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Mirage 2000: The plane that destroyed Pakistan terror camps

Last updated on: February 26, 2019 20:46 IST

In the early hours of Tuesday, 12 Indian Air Force Mirage-2000 fighter jets entered Pakistani airspace and dropped 1,000-kg laser-guided bombs on Jaish-e-Mohammed terror launch pads across the Line of Control.

The Mirage 2000 aircraft used in Tuesday’s strike on Jaish-e-Mohammed terror camp in Pakistan was chosen because of its ability to hit long-range targets with “pin-point” accuracy and drop a range of bombs and missiles including laser-guided ones, sources said.

India inducted the Mirage jets some 30 years ago but the upgraded version is a “very potent platform.... it is a game changer in the air”, said a former Mirage pilot.

 

He said the upgraded Mirage is a generation ahead of the older version and about half a generation ahead of the Sukhoi Su30MKI, which was a second choice for the attack on the camp.

But Mirage might have been selected because of its “proven capability.” It was also used in Kargil for similar strikes. “Mirage squadrons train day in and day out for this kind of mission”, said the pilot, speaking on condition of anonymity because of the sensitivity of the subject.

Also, the Russian Su30 is slower in the air with a maximum speed of 2,120 kmph or twice the speed of sound, Mach 2. The French-designed Mirage can travel at more than twice the speed of sound, or at Mach 2.2 (2,336 kmph).

“And the best thing is, it is a joy to fly”, said the pilot.

Su30 is also heavier, which makes it less nimble than the Mirage, a distinctive aircraft with its delta wings. The fighter jets have been and are being upgraded at a cost of around Rs 20,000 crore at HAL. The multi-role, single engine jet is usually a single-pilot fighter with a variable flying range depending on its payload, the altitude it is flying at and whether it is carrying additional, external fuel tanks.

In any case, the Mirage can easily fly to Balakot and return home, even if it not refuelled in mid air, which it is capable of. The Mirage can carry three additional fuel tanks -- two each under the wings and one on the belly.

It is capable of flying at an altitude of 59,000 ft (17km). A commercial jetliner usually flies at 35,000 to 40,000 feet.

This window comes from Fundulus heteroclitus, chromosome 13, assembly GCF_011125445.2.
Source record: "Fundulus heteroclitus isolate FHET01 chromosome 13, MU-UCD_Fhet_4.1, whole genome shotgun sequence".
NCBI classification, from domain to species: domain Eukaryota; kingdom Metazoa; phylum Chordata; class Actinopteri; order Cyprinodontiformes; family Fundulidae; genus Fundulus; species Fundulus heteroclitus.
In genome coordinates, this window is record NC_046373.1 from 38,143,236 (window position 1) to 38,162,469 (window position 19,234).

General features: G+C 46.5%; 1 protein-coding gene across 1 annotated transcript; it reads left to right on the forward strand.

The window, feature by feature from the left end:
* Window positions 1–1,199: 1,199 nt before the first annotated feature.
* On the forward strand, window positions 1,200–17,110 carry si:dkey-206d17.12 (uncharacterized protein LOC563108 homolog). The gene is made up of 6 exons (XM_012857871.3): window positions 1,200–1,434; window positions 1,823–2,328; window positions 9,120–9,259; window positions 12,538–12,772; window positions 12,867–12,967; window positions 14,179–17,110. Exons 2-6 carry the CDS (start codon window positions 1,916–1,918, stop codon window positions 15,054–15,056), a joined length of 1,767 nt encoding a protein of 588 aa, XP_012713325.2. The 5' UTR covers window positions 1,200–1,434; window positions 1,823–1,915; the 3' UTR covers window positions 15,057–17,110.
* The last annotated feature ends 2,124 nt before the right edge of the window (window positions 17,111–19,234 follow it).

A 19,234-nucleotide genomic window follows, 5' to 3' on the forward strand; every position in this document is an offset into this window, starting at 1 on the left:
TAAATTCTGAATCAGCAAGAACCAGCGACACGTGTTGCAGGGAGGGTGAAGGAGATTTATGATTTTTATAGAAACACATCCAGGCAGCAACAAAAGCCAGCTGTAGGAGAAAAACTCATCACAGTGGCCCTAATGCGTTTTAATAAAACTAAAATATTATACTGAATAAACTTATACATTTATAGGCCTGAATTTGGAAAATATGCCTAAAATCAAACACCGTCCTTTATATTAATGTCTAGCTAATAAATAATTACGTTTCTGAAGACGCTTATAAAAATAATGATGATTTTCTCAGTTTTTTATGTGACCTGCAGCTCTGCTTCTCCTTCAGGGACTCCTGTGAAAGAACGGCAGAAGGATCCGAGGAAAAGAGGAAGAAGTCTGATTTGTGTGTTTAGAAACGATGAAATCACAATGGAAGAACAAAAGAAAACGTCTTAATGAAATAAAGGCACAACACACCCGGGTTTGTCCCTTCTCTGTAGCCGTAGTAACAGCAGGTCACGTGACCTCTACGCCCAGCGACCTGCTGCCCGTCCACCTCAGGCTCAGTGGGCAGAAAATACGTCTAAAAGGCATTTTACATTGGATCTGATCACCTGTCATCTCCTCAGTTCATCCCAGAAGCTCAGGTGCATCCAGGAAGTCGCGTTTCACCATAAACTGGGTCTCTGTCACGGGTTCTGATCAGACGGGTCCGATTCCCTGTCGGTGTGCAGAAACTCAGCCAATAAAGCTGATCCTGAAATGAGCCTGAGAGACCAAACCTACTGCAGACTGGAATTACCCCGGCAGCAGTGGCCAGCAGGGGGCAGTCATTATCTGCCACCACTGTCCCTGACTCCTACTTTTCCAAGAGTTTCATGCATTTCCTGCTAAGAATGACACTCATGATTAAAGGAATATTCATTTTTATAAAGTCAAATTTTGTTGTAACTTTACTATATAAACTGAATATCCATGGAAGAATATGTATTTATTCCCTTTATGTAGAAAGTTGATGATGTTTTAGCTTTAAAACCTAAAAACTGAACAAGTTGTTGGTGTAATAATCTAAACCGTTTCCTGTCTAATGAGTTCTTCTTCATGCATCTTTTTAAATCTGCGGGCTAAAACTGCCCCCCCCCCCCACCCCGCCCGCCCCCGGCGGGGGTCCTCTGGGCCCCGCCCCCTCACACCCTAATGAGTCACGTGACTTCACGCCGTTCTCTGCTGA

Indian Air Force sources said the aircraft was preferred as it is capable of long-range engagement of targets and the assessment was that it can record 100 per cent success rate.

The Mirage also is fitted with the state-of-the art Thales RDY 2 radar system, which has a better look down and look up capabilities. It also can track more objects at the same time and has a longer range.

The Mirage comes with a fly-by-wire flight control system with a Sextant VE-130 HUD, or Head Up Display that allows the pilot to see all the flight, navigation, target and weapons information in a virtual display array on a screen just in front of the windshield.

However, in an operation like this, the pilot is most likely to be looking at the display panel below and not so much on the HUD.

India currently has around three squadrons of Mirage 2000 fighter jets manufactured by Hindustan Aeronautics Limited under licence from French aerospace major Dassault Aviation, which also will deliver Rafale fighters to India soon. The Mirage squadrons are based in Gwalior.

The sources said the Mirage 2000 multi-role aircraft was chosen for the strike for its capability to hit targets with “pin-point” accuracy. A number of other assets and platforms of the IAF were also used in the operation, first inside Pakistan after the 1971 Indo-Pak war.

The sources said India will have a much wider choice of aircraft to carry out precision strikes when Rafale jets are inducted into the IAF as they are capable of hitting targets at longer range. India is procuring 36 Rafale jets at a cost of Rs 58,000 crore and the first aircraft is scheduled to be delivered in September.

It is not clear whether the fleet of Mirage 2000s flew directly from Gwalior or they took off from other bases to carry out the strike.

The Mirage 2000 was first commissioned in 1985, when it was given the name Vajra, or thunderbolt. India initially bought 36 single-seater Mirage 2000 and 4 twin-seater Mirage 2000 after Pakistan bought F-16 fighters manufactured by Lockheed.

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